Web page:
And she was between boyfriends at the moment.
Unfortunately, her clunker had died a loud and messy death and she had to have a working vehicle, so here she was.
"Helllllooo, young laaaaaaaaaddddddyyyyy!"
Aura turned, expecting to see the Big Bopper. Instead, it was just a huge bear of a man, smiling and blocking out the sun.
"Uh, hello. I need a car. Can you help me?"
The vulpine grin that spread across the man's heavily bearded face could have congealed oatmeal. "Certainly I can help you! Step this way."
Aura followed him into his office. When she was seated across from him she saw his name plate . . . "Barry." So this was Barry Trois, the richest car dealer in the entire country, possibly the world.
"Ah, yes. Aura."
"And, yes, I would like a cup of coffee."
"Comin' right up," Barry said, striding to the coffee maker. "How do you take it?"
"Sugar, light," she replied.
Barry handed her the coffee. "Here ya go, hon."
Aura took a sip. "This coffee is stone cold!"
"Oh, pardon me," Barry said, returning to the machine. "Been having trouble with this lately. Hold on, let me pop it in the microwave."
After a couple of minutes, he handed the cup back to Aura. She took a sip. "AUUUUUGH! What are you trying to do, burn my lips off? People have been sued for this sort of thing, you know!"
At the word "sue" all color drained from Barry's face -- even his beard. "I'm terribly sorry. What do you say we skip the coffee and go take a look at some really great cars?"
Through throbbing, tingling lips, Aura said, "That's what I came here for."
They adjourned to the car lot. Aura glanced over the hundred new cars and said, "These just don't do it for me. No style, no class. Don't you have anything else?"
"This is it ," Barry said.
"Wait -- how about those over there? Those look interesting." At the far end of the lot, off to the side, there were three cars parked next to each other.
"I don't think so. Not only are those used, but they're . . ."
"Oh, used isn't a problem. Let's go take a look. I mean, I'd really rather spend time looking at those cars than calling my lawyer. Have you got the keys? "
"Yes," Barry sighed. "Right here in my pocket."
The cars sparkled. The first one was a vintage Bentley, the second was a SmartCar, and the third was a Corvette convertible.
Aura sat behind the wheel of the Bentley. "No, I don't think this is quite right for me. It's far too big and the seat is much too hard."
Barry sighed with relief and offered up a silent prayer of thanks to whomever might be listening.
Next, Aura, who was not a little person, found herself wedged behind the wheel of the SmartCar. "No, no, no! This will never do. It's far too small, and the seat is far too soft."
While she was extricating herself, another prayer left the car lot.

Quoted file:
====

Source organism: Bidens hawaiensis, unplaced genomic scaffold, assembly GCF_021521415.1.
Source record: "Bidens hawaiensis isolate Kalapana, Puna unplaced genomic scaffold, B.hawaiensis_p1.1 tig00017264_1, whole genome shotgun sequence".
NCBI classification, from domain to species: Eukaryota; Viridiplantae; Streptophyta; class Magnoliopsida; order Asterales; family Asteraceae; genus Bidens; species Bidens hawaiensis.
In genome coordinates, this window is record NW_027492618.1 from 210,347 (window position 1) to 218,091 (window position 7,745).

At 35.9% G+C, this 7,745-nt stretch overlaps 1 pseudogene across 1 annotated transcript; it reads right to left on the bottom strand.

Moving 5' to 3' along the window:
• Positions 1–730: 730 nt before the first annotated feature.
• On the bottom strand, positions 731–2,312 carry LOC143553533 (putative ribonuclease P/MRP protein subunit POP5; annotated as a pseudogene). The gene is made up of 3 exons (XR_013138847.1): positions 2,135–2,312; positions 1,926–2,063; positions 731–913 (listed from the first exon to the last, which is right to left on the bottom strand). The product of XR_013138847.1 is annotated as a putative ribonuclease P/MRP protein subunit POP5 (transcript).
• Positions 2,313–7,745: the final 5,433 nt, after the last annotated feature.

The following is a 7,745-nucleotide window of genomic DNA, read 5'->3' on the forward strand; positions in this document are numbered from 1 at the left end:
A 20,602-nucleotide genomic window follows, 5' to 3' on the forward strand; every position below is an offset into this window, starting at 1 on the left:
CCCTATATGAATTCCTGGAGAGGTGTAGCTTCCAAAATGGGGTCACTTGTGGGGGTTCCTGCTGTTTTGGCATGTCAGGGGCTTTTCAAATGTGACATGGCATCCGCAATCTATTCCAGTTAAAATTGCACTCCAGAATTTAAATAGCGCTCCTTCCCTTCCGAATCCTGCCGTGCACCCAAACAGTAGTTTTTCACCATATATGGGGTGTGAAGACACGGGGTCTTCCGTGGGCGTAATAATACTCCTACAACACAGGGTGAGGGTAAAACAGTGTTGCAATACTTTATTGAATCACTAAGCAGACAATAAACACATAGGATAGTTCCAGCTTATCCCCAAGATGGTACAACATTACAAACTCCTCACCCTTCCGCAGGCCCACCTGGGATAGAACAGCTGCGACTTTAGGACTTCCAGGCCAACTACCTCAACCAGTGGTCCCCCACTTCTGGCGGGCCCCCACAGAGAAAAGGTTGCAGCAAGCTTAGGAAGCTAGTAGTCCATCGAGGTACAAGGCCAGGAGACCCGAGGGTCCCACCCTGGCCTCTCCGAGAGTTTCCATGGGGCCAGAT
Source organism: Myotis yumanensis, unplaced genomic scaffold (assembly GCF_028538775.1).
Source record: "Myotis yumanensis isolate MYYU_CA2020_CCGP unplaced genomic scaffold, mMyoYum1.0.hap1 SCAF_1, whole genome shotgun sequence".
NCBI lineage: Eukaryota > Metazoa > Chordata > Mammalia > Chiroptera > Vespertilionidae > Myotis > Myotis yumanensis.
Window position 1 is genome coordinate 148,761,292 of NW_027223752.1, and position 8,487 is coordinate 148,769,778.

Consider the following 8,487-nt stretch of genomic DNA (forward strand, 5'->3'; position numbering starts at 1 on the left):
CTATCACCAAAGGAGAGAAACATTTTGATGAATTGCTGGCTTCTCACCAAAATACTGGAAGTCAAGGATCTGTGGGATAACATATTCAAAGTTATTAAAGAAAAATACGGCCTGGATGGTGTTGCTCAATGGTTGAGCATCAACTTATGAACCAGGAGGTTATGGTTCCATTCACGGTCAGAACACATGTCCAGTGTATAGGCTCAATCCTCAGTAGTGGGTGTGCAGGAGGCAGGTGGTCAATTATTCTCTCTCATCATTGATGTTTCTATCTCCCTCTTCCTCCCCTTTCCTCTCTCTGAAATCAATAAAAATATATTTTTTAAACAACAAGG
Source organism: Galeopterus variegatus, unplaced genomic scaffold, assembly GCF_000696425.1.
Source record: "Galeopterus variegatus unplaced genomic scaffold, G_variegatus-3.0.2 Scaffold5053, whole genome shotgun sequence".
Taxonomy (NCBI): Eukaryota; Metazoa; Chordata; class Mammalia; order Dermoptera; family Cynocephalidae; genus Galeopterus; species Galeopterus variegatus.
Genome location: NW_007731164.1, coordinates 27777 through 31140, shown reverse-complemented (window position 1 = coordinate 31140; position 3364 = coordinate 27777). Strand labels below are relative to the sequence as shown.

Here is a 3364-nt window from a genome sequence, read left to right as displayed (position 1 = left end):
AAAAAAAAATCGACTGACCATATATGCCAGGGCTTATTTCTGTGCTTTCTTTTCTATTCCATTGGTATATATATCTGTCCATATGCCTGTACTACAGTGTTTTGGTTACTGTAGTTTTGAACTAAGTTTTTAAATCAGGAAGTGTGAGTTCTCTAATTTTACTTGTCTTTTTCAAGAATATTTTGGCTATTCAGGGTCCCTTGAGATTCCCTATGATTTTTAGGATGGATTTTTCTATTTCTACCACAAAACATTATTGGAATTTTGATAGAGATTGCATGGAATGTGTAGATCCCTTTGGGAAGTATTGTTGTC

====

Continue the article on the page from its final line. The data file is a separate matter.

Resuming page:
"Well, I guess I can live with two out of three," Barry thought. They stepped back inside and filled out the paperwork. Aura wrote him a check of unusual size and drove off the lot.
Now the only thing Barry had to worry about was how to tell his son, Barry Jr., that he'd just sold his car.
A few hours later, as Barry was preparing to lock up, Barry Jr., the company accountant, burst into the front room of the darkened dealership.
"Hello, Dad. I was just going home after putting in yet another hard day's work when --
and you're going to laugh at this -- I discovered that my car, the Corvette that took me two years to restore and customize with my own hands, is GONE!"
"Ah, yes, son, er, I, uh, I had to sell it."
"You had to sell it. Why this time?"
"This time, because a customer burned her mouth on a cup of coffee, and you know that people have successfully sued over that before."
"First it was my Alfa because some dizzy broad tripped and skinned her knee walking in. Then it was my Ferrari because some moron, instead of opening the door, tried to walk through it..."
"We keep our glass very clean . . . "
"And now it's my Corvette! Excuse me -- I'm going to the Men's Room to throw up!"
Barry Jr. pushed the washroom door so hard it bounced off the wall. He stood at the sink and stared into the mirror. "Mirror, Mirror, on the wall, who's the most screwed over person of all?"
The floating face of a wizened old man immediately appeared, causing Barry Jr. to step back in surprise. They stared at each other, until the face in the mirror finally spoke.
"Nu? So vhaddya vant, awreddy? I got the Vicked Qveen on hold over here! Speak, boychick, speak!"
"Well, I...that is...uh…"
"Hoo boy, tongue of silver. Your parents must have such naches!"
"Wait a minute!" Barry shouted, recovering somewhat. He checked the sides of the mirror, and, sure enough, he found the tag -- MADE IN BROOKLYN.
"So vaddya think? I'm from Minsk or Pinsk?"
"Can you help me?" Junior asked.
"Can I help him? This messhugge vants to know, can I help him! Of course I can help him. He's got a goniff for an old man, a shiksa mama who wouldn't know kreplach from gefilte fish, and this one’s an overprivileged schnorrer! Vaddya vant my help for? You're rich from having money! You got the gelt -- go buy another car!"
"But I need some advice about . . ."